This may be because you are on the Flat Rate VAT Scheme. When calculating your turnover we effectively include the gross value of the invoice and deduct from this the VAT payable under the Flat Rate Scheme. For example, you invoice for £1,200 gross and are on 16.5% Flat Rate percentage we would include £1,002 in the accounts being £1,200 less £198 (£1,200 X 16.5%).
Your director’s account is overdrawn even though you have not taken an official loan because you may have taken more out of the company than was owed to you in salary/expenses/dividends and as such this will cause your director’s account to become overdrawn. To avoid this happening you should only withdraw from the company the next pay per your payslip, the value of the expenses incurred personally per the expense form (sometimes included within the net pay on the payslip) and the net dividend declared per the dividend certificate.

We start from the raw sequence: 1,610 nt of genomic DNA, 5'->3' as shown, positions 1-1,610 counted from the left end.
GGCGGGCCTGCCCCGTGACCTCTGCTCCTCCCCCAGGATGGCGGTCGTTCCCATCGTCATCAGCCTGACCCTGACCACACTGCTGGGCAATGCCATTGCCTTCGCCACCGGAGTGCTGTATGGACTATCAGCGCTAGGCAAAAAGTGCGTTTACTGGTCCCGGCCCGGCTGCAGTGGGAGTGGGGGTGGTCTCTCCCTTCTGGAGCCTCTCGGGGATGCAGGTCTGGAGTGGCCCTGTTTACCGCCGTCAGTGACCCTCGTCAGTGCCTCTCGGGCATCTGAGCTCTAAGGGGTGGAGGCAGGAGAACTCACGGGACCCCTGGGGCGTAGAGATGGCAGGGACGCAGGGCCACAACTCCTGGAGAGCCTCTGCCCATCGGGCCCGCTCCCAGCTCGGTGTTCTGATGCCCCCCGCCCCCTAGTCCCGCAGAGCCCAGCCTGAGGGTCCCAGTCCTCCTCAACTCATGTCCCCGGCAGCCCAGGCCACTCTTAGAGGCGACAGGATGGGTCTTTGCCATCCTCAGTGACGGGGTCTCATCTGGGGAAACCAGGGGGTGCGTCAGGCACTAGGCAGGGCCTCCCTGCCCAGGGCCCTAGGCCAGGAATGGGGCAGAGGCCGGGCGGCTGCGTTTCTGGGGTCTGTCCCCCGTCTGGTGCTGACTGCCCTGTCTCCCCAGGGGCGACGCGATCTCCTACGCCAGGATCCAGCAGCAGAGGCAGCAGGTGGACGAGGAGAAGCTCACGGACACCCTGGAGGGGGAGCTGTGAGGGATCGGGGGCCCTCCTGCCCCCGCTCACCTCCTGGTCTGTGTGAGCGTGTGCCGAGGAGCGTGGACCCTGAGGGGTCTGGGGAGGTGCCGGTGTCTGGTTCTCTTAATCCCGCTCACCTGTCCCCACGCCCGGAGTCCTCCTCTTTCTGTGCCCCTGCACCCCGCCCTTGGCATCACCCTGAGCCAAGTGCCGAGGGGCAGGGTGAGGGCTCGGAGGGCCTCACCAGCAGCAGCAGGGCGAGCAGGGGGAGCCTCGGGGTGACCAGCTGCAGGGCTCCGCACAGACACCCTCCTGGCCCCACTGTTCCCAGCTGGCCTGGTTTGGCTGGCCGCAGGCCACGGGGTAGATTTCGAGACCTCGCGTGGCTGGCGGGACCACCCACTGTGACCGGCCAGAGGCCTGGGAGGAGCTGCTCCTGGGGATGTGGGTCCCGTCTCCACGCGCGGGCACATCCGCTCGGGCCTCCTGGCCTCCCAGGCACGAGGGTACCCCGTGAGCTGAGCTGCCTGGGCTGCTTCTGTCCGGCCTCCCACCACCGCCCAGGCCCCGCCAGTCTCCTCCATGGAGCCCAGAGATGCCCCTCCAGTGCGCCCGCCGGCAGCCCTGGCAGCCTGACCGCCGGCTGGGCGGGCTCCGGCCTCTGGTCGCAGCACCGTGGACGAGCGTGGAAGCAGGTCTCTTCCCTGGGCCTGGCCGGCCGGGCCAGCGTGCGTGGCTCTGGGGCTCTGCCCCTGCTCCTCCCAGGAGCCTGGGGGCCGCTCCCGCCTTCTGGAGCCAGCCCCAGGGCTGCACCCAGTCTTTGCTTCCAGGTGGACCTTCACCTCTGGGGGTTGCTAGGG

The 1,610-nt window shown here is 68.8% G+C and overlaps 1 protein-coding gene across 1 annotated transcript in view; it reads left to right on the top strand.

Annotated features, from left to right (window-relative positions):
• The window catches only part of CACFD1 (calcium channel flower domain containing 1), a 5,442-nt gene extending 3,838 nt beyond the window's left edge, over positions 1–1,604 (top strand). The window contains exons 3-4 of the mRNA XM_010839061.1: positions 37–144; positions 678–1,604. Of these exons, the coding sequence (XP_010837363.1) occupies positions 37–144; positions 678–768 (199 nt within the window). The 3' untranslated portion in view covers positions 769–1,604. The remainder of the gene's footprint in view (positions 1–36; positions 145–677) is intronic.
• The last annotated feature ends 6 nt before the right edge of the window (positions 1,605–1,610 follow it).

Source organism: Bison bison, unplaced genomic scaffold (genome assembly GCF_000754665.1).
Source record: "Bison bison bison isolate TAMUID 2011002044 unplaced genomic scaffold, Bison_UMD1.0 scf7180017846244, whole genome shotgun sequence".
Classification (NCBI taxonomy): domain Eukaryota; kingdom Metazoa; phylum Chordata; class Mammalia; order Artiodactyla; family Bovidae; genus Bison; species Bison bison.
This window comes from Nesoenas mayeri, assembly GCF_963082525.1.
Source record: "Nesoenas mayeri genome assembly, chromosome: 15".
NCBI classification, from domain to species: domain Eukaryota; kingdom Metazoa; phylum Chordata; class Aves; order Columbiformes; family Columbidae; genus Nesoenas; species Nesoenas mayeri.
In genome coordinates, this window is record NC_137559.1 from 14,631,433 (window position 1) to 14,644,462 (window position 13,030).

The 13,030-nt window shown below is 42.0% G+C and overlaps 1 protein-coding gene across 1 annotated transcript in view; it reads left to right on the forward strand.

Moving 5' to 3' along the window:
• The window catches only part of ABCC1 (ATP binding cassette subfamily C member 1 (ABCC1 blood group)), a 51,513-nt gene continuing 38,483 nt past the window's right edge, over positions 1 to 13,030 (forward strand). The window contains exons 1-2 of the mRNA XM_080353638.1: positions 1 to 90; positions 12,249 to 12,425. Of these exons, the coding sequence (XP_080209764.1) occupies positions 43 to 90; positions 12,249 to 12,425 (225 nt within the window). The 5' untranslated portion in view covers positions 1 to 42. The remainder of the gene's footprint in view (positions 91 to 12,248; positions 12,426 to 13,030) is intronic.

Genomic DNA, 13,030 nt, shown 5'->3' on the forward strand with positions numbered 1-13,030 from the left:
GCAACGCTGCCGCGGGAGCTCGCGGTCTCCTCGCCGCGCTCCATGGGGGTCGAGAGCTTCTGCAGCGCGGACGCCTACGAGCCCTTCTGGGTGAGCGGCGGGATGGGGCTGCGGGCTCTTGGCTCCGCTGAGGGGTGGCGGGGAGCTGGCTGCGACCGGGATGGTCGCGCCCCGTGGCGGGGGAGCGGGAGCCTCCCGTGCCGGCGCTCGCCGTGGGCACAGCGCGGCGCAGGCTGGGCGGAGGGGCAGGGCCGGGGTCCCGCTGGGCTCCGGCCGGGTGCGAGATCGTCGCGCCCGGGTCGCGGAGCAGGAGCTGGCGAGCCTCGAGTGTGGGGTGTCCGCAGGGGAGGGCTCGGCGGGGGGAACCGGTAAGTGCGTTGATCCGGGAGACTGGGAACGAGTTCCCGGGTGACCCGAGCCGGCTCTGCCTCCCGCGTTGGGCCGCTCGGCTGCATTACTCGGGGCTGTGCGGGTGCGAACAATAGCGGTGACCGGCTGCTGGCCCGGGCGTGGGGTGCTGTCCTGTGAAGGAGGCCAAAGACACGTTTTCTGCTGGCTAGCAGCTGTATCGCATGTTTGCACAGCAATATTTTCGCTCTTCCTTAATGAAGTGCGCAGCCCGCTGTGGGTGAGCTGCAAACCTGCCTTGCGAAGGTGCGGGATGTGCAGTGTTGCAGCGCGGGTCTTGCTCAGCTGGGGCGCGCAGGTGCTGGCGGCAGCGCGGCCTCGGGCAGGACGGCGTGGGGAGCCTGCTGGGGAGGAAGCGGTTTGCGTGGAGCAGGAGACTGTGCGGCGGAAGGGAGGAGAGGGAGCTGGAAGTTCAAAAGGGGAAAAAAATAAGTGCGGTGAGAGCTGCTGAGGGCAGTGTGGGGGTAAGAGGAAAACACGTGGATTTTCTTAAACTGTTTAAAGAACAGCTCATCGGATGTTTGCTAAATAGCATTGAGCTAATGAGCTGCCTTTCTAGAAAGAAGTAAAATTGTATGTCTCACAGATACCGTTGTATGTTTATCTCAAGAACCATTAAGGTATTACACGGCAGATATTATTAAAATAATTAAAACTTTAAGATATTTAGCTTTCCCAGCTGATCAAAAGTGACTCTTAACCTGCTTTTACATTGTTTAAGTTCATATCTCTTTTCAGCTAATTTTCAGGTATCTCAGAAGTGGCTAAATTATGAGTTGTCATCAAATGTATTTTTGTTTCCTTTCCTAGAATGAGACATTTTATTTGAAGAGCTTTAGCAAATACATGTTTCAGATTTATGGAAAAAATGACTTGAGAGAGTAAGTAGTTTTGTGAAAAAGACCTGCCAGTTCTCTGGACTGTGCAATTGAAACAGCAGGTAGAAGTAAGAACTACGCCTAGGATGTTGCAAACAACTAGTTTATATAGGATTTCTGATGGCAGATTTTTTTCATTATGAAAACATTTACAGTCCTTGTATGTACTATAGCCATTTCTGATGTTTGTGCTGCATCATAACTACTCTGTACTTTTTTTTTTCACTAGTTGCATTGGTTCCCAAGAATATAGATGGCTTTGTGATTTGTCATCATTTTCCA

This is shown in your accounts, however, it is not shown as an expense in the profit and loss account because it has been capitalised. As a general rule, if you purchase equipment totalling £500 or more it will be treated as an asset in the accounts, this means it will be shown on the balance sheet, the asset is then systematically depreciated (charged to profit and loss) over its useful economic life. Depreciation is shown as an expense in the accounts but it is not deductible for corporation tax, instead capital allowances are claimed so that you get the benefit of tax relief on the full cost of the equipment in the year of purchase.